Wednesday, October 14, 2009

Health Care and Constipation

Constipation is one of those topics few like to talk about, according to WebMD.com. If you've suffered from this problem, though, you know it can be both painful and frustrating. Almost everyone gets constipated at some time during his or her life. It affects approximately 2% of the population in the U.S. Women and the elderly are more commonly affected. Though not usually serious, constipation can be a concern. Constipation occurs when bowel movements become difficult or less frequent. The normal length of time between bowel movements ranges widely from person to person.

According to WebMD, some people have bowel movements three times a day; others, only one or two times a week. Going longer than three days without a bowel movement is too long. After three days, the stool or feces become harder and more difficult to pass. You are considered constipated if you have two or more of the following for at least 3 months:
--Straining during a bowel movement more than 25% of the time.
--Hard stools more than 25% of the time.
--Incomplete evacuation more than 25% of the time.
--Two or fewer bowel movements in a week.

What's considered normal frequency for bowel movements varies widely, according to MayoClinic.com. In general, however, you're probably experiencing constipation if you pass fewer than three stools a week, and your stools are hard and dry. Fortunately, most cases of constipation are temporary. Simple lifestyle changes, such as getting more exercise and eating a high-fiber diet, can go a long way toward alleviating constipation. Constipation may also be treated with over-the-counter laxatives.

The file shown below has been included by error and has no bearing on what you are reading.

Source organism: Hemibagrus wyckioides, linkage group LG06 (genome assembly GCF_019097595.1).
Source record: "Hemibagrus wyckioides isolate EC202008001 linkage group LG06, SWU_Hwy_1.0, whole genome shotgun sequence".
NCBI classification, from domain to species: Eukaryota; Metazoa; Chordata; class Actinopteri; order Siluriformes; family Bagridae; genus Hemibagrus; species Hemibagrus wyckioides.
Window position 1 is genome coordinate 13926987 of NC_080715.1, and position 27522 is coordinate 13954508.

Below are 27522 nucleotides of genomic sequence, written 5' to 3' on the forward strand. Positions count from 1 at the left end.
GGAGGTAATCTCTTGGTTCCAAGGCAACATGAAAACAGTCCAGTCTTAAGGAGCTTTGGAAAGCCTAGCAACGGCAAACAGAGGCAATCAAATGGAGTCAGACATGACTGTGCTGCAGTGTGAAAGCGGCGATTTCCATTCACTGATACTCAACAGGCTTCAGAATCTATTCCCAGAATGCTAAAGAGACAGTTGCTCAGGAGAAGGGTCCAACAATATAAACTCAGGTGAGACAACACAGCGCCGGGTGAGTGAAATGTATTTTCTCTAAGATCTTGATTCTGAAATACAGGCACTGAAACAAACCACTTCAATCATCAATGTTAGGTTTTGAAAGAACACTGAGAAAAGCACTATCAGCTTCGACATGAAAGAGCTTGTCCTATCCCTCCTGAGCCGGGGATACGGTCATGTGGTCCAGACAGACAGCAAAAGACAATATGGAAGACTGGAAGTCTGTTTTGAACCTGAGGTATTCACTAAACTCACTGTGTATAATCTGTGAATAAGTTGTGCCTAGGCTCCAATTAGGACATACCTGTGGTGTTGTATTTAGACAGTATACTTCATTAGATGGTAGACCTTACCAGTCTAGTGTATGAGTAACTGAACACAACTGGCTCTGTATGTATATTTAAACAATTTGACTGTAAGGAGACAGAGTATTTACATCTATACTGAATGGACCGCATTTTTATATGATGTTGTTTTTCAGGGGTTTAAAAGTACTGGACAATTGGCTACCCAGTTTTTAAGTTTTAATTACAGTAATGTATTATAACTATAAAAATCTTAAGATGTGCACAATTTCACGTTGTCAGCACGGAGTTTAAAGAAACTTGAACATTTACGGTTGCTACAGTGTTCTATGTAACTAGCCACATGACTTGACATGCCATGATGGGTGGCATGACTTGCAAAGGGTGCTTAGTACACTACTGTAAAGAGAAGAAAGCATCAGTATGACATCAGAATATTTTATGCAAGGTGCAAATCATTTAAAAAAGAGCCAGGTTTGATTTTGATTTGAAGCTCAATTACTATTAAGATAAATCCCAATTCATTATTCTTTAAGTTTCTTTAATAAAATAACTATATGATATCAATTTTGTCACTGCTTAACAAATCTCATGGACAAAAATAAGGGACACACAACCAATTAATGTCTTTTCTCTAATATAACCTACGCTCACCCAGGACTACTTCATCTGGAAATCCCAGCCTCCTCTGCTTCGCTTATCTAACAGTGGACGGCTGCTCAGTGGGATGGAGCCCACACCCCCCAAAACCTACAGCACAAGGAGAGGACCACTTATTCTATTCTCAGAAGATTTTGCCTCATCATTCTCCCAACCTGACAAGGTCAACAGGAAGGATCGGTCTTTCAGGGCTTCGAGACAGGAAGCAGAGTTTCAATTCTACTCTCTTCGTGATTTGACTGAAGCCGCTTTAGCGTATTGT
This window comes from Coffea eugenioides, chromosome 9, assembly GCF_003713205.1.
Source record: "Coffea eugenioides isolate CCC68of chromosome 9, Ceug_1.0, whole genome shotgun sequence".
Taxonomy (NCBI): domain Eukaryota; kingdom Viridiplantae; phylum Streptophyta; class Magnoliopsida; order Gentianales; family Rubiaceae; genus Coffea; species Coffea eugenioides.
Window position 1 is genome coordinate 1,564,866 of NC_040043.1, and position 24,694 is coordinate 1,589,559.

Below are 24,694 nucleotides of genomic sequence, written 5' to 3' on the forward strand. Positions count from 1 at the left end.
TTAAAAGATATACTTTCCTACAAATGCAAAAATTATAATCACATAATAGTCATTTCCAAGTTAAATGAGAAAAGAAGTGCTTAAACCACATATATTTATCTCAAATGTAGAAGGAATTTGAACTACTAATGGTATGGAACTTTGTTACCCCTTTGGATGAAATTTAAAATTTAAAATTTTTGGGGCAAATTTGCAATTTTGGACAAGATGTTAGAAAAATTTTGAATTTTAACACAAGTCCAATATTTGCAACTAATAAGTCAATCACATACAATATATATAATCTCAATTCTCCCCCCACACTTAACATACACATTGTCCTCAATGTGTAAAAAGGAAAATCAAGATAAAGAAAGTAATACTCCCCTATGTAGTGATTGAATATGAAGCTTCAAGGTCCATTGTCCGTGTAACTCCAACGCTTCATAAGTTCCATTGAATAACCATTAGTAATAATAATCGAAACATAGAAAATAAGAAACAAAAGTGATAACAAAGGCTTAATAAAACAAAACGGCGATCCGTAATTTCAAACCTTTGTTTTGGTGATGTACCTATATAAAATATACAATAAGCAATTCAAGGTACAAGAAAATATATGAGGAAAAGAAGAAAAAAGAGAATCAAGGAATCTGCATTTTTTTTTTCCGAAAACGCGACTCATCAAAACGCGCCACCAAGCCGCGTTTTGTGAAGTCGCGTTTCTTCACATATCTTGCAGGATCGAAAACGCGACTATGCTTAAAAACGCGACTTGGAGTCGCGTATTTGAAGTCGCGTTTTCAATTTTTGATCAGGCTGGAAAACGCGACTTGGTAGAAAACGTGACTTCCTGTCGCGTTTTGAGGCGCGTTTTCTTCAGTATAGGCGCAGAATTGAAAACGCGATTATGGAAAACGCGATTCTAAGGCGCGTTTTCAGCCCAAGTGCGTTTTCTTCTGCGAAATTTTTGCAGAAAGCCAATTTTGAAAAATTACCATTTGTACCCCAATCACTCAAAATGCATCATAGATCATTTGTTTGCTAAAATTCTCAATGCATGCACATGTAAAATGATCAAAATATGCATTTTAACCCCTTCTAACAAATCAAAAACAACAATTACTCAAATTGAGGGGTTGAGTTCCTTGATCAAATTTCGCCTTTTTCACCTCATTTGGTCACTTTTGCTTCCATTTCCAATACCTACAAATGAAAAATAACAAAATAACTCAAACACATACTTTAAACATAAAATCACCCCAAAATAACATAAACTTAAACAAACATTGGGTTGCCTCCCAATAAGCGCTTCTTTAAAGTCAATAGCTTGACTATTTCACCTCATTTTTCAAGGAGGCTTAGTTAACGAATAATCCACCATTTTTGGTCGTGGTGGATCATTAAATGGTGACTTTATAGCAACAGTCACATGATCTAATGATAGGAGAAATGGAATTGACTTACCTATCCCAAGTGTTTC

According to the Mayo Clinic, although constipation may be bothersome, it is usually not serious. Most people who have constipation don't seek a doctor's care. However, chronic constipation may lead to complications or be a symptom of a serious underlying disorder. See your doctor if you experience an unexplained onset of constipation or change in bowel habits, or if symptoms are severe and last longer than three weeks. Also seek medical care if you experience any of the following signs or symptoms, which might indicate a more serious health problem:
--Bowel movements occurring more than three days apart, despite corrective changes in diet or exercise.
--Intense abdominal pain.
--Blood in your stool.
--Constipation that alternates with diarrhea.
--Rectal pain .
--Thin, pencil-like stools.
--Unexplained weight loss.

According to WebMD, constipation is usually caused by a disorder of bowel function rather than a structural problem. Common causes of constipation include:
--Inadequate water intake.
--Inadequate fiber in the diet.
--A disruption of regular diet or routine; traveling.
--Inadequate activity or exercise or immobility.
--Eating large amounts of dairy products.
--Stress.
--Resisting the urge to have a bowel movement, which is sometimes the result of pain from hemorrhoids.
--Overuse of laxatives (stool softeners) which, over time, weaken the bowel muscles.
--Hypothyroidism.